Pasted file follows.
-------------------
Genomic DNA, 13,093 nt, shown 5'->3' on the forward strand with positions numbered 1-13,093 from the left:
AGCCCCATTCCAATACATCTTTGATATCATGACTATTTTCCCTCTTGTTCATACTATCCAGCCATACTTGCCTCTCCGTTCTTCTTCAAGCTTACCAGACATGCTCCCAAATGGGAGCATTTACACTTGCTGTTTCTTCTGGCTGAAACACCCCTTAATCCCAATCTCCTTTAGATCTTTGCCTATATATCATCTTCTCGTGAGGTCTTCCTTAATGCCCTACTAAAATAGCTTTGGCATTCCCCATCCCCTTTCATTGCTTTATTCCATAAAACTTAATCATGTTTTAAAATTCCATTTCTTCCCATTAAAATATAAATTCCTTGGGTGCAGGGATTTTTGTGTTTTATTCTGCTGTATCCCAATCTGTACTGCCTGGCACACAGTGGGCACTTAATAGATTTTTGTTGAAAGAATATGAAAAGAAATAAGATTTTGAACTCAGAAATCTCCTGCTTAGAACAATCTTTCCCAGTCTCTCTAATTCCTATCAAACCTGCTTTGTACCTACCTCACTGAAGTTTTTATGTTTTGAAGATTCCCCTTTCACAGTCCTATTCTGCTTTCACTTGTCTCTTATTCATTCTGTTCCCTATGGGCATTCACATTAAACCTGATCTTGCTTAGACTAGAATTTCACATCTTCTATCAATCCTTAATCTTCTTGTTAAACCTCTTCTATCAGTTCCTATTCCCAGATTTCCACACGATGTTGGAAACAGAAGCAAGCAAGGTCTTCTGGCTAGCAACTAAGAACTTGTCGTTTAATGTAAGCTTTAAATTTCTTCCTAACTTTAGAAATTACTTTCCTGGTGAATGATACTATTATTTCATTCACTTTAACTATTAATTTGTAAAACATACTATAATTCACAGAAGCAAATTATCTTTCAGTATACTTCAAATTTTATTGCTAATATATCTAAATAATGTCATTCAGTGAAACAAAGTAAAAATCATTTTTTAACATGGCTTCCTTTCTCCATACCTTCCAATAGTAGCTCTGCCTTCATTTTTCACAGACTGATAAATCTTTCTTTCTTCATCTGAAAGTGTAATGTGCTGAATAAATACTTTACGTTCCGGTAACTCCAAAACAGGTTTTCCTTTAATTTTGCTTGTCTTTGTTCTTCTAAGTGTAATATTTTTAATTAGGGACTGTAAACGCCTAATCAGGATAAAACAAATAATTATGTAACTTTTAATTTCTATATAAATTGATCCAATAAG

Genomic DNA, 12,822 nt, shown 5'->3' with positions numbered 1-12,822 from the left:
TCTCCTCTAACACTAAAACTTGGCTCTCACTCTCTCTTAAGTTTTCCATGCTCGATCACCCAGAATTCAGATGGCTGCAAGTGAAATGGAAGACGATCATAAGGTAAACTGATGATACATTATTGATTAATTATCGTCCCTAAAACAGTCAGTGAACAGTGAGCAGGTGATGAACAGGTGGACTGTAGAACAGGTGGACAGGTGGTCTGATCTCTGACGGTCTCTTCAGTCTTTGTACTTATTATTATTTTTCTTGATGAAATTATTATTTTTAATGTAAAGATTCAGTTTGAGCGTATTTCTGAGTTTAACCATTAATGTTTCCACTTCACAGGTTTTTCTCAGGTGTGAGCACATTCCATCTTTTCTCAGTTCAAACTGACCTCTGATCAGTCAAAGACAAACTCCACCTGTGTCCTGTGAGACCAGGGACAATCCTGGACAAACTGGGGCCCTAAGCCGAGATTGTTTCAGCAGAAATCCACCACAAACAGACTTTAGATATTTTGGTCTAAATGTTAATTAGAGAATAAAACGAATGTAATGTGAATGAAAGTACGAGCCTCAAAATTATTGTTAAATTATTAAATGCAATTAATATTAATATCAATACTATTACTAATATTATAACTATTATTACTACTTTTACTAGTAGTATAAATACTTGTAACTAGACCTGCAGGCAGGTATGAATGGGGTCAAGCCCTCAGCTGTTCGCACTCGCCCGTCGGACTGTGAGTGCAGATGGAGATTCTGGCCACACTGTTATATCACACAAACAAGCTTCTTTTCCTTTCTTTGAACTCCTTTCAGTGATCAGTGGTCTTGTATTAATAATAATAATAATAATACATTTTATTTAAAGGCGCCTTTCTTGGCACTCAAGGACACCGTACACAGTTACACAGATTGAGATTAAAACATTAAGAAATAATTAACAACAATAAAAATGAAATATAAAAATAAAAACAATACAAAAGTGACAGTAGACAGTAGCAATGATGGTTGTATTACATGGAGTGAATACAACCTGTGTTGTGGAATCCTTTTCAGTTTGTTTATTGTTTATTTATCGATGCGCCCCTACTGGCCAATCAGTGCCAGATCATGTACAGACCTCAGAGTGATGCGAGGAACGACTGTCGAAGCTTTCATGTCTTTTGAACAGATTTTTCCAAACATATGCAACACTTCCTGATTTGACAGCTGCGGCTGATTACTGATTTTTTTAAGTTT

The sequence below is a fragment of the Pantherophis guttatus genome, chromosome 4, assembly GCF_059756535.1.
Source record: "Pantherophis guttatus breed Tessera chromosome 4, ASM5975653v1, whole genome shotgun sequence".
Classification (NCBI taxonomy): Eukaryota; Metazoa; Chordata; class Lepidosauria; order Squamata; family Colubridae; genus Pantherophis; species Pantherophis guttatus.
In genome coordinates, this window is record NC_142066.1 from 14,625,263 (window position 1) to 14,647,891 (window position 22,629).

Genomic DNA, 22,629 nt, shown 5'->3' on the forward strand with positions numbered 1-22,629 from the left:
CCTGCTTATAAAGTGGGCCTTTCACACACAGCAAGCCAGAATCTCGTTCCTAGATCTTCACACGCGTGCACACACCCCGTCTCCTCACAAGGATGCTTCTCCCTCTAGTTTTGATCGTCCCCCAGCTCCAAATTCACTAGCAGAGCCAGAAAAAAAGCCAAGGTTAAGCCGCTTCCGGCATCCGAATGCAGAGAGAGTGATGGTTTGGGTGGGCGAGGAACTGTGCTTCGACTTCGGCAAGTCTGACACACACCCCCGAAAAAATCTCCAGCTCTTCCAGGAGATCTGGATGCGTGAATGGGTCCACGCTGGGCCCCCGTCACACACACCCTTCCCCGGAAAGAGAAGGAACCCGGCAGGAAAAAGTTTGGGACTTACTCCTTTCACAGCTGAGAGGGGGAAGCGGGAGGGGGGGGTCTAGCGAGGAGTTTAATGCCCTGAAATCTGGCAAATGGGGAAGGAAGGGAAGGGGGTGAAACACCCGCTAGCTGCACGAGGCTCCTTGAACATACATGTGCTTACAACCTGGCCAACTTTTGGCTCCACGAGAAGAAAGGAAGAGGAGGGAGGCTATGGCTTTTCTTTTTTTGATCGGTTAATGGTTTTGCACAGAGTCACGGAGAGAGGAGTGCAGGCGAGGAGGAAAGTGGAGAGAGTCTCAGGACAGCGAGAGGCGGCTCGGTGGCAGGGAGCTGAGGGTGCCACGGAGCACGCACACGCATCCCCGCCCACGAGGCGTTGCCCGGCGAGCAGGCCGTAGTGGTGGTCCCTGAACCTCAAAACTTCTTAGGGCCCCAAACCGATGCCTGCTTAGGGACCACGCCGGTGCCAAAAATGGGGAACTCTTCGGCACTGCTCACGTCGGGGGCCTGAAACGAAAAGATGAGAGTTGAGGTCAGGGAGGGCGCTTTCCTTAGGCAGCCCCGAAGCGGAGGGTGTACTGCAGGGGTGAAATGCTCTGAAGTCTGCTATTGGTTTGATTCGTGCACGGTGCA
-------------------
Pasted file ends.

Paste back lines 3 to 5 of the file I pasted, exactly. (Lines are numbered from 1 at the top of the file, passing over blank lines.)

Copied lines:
Genomic DNA, 12,822 nt, shown 5'->3' with positions numbered 1-12,822 from the left:
TCTCCTCTAACACTAAAACTTGGCTCTCACTCTCTCTTAAGTTTTCCATGCTCGATCACCCAGAATTCAGATGGCTGCAAGTGAAATGGAAGACGATCATAAGGTAAACTGATGATACATTATTGATTAATTATCGTCCCTAAAACAGTCAGTGAACAGTGAGCAGGTGATGAACAGGTGGACTGTAGAACAGGTGGACAGGTGGTCTGATCTCTGACGGTCTCTTCAGTCTTTGTACTTATTATTATTTTTCTTGATGAAATTATTATTTTTAATGTAAAGATTCAGTTTGAGCGTATTTCTGAGTTTAACCATTAATGTTTCCACTTCACAGGTTTTTCTCAGGTGTGAGCACATTCCATCTTTTCTCAGTTCAAACTGACCTCTGATCAGTCAAAGACAAACTCCACCTGTGTCCTGTGAGACCAGGGACAATCCTGGACAAACTGGGGCCCTAAGCCGAGATTGTTTCAGCAGAAATCCACCACAAACAGACTTTAGATATTTTGGTCTAAATGTTAATTAGAGAATAAAACGAATGTAATGTGAATGAAAGTACGAGCCTCAAAATTATTGTTAAATTATTAAATGCAATTAATATTAATATCAATACTATTACTAATATTATAACTATTATTACTACTTTTACTAGTAGTATAAATACTTGTAACTAGACCTGCAGGCAGGTATGAATGGGGTCAAGCCCTCAGCTGTTCGCACTCGCCCGTCGGACTGTGAGTGCAGATGGAGATTCTGGCCACACTGTTATATCACACAAACAAGCTTCTTTTCCTTTCTTTGAACTCCTTTCAGTGATCAGTGGTCTTGTATTAATAATAATAATAATAATACATTTTATTTAAAGGCGCCTTTCTTGGCACTCAAGGACACCGTACACAGTTACACAGATTGAGATTAAAACATTAAGAAATAATTAACAACAATAAAAATGAAATATAAAAATAAAAACAATACAAAAGTGACAGTAGACAGTAGCAATGATGGTTGTATTACATGGAGTGAATACAACCTGTGTTGTGGAATCCTTTTCAGTTTGTTTATTGTTTATTTATCGATGCGCCCCTACTGGCCAATCAGTGCCAGATCATGTACAGACCTCAGAGTGATGCGAGGAACGACTGTCGAAGCTTTCATGTCTTTTGAACAGATTTTTCCAAACATATGCAACACTTCCTGATTTGACAGCTGCGGCTGATTACTGATTTTTTTAAGTTT

The sequence below is a fragment of the Pantherophis guttatus genome, chromosome 4, assembly GCF_059756535.1.